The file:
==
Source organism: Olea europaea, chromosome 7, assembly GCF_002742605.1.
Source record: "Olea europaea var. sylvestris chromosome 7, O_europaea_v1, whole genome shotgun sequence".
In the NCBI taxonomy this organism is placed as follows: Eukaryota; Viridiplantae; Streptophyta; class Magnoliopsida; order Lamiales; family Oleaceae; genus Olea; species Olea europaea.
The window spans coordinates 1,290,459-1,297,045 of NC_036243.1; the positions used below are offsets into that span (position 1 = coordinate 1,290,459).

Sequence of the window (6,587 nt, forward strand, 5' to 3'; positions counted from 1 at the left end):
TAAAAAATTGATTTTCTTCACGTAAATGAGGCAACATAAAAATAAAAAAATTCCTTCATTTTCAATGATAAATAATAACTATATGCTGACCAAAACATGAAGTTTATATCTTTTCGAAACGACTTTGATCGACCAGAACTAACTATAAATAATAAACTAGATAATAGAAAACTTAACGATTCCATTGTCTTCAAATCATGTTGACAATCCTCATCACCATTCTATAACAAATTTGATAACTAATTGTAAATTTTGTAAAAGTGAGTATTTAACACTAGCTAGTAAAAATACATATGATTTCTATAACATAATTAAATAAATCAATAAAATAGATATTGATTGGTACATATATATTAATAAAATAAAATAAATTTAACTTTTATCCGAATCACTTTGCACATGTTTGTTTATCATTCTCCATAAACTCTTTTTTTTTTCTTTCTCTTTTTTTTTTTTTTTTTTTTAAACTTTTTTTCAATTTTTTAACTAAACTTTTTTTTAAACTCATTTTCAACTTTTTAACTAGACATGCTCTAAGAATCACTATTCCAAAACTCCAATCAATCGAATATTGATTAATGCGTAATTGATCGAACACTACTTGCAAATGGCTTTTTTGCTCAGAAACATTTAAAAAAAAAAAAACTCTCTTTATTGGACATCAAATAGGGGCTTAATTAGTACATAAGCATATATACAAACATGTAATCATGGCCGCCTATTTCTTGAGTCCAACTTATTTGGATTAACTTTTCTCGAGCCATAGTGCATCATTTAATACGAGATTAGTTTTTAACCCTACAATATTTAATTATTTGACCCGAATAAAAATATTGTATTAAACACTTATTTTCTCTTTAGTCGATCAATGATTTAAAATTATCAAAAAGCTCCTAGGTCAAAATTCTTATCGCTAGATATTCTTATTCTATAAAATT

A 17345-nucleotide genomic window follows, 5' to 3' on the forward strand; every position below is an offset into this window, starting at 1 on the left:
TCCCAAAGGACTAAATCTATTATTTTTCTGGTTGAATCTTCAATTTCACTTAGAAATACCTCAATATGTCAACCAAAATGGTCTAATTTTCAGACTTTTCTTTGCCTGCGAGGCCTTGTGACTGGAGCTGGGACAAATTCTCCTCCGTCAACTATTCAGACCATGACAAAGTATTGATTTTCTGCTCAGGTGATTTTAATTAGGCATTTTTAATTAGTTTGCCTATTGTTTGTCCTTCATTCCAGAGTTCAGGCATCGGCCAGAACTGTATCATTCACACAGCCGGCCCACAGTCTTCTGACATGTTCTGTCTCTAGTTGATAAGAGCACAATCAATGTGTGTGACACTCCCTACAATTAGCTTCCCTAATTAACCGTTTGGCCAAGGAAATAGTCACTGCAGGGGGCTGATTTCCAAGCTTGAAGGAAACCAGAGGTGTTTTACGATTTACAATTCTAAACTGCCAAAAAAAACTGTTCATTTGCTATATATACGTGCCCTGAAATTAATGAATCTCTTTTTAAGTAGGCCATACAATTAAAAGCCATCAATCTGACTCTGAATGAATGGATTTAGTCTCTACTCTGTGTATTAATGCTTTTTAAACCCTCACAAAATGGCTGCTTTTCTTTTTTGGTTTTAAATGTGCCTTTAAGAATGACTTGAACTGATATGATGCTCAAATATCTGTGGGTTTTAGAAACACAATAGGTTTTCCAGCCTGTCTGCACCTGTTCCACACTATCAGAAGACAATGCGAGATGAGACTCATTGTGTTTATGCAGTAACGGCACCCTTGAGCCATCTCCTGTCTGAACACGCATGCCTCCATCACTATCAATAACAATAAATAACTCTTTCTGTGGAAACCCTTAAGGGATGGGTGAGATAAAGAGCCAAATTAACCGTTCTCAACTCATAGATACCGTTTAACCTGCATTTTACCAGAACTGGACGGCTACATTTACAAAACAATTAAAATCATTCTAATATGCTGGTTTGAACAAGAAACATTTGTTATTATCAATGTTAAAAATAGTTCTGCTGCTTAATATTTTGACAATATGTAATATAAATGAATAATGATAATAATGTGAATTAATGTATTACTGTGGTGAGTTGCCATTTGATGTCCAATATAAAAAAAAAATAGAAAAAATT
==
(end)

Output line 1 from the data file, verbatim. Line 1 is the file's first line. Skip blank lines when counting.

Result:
Source organism: Olea europaea, chromosome 7, assembly GCF_002742605.1.